A federal spending bill before the US Congress includes a provision called the Clarifying Lawful Overseas Use of Data (CLOUD) Act, which would change the legal requirements for law enforcement agencies seeking to gain access to data stored on overseas servers.
The CLOUD Act is in response to a dispute between Microsoft and other email service providers and the US Department of Justice (DOJ), which began in 2016.
Microsoft won a victory in federal appeals court over the DOJ in 2016, invalidating a warrant requiring the company to turn over user emails stored on a server located in Ireland. The case was appealed to the US Supreme Court, where it was heard in late February 2018 with a ruling still pending.
The CLOUD Act would eliminate the need for the Supreme Court to even issue a ruling, as it codifies the very issues under debate, making it easier for US law enforcement agencies to access data stored in overseas cloud servers regardless of the opinion of the organization hosting the data.
There is a lot for businesses and individuals to know about the CLOUD Act. Here are five essential things to be aware of as the act advances toward a vote.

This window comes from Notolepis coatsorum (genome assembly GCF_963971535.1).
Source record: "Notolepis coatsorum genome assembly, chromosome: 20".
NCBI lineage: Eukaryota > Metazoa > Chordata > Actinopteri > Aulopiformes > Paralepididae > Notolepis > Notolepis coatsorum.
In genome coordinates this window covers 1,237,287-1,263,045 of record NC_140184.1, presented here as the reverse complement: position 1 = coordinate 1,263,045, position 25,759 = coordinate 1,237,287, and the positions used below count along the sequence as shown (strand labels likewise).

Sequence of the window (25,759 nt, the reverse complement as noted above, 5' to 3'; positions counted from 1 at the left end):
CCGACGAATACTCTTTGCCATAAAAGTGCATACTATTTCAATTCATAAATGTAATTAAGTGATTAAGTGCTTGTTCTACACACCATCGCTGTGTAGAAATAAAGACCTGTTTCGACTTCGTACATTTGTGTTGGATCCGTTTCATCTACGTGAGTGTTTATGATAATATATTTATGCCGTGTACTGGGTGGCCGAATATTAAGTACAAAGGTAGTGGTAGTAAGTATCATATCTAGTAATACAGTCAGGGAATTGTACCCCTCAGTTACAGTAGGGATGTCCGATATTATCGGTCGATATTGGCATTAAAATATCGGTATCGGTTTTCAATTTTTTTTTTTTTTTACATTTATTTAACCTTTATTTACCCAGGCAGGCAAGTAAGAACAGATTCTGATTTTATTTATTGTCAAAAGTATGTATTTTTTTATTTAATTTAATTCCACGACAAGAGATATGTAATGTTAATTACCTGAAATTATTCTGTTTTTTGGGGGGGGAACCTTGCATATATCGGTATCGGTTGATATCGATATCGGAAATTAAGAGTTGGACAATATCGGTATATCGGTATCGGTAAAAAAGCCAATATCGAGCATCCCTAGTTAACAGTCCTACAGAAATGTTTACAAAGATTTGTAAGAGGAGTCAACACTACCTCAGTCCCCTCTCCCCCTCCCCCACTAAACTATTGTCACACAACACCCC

1. It eliminates protection for data stored overseas
One of the first things that the CLOUD Act makes clear is that it doesn't matter where data is stored, and that hosting companies can't refuse to comply on that basis.
''A provider of electronic communication service or remote computing service shall comply ... regardless of whether such communication, record, or other information is located within or outside of the United States.''
The argument being made by Microsoft is that US-based courts and law enforcement have no jurisdiction over hardware located outside the US. The language of the section mentioned above eliminates that legal defense when coupled with other provisions, such as:
2. It allows the president to enter into agreements with other nations explicitly for the purpose of exchanging stored data
"It shall not be unlawful under this chapter for a provider of electronic communication service to the public or remote computing service to intercept or disclose the contents of a wire or electronic communication in response to an order from a foreign government that is subject to an executive agreement ..."
The US president can make agreements with foreign governments that allow their law enforcement officials to request data stored within the other's borders. In the Microsoft case, for example, Ireland could simply say that it's okay with Microsoft handing over data stored on an Irish Microsoft server, and Microsoft then has no legal recourse to withhold it.
3. Providers can still appeal requests
The CLOUD Act provides a way, albeit narrow, for content providers to appeal requests from US law enforcement to turn over data hosted overseas. Only two conditions fulfill a motion to modify or quash the process:
- If the customer/subscriber is not a US person and does not reside in the US, and
- That the disclosure would put the provider at risk of violating foreign law by handing data over.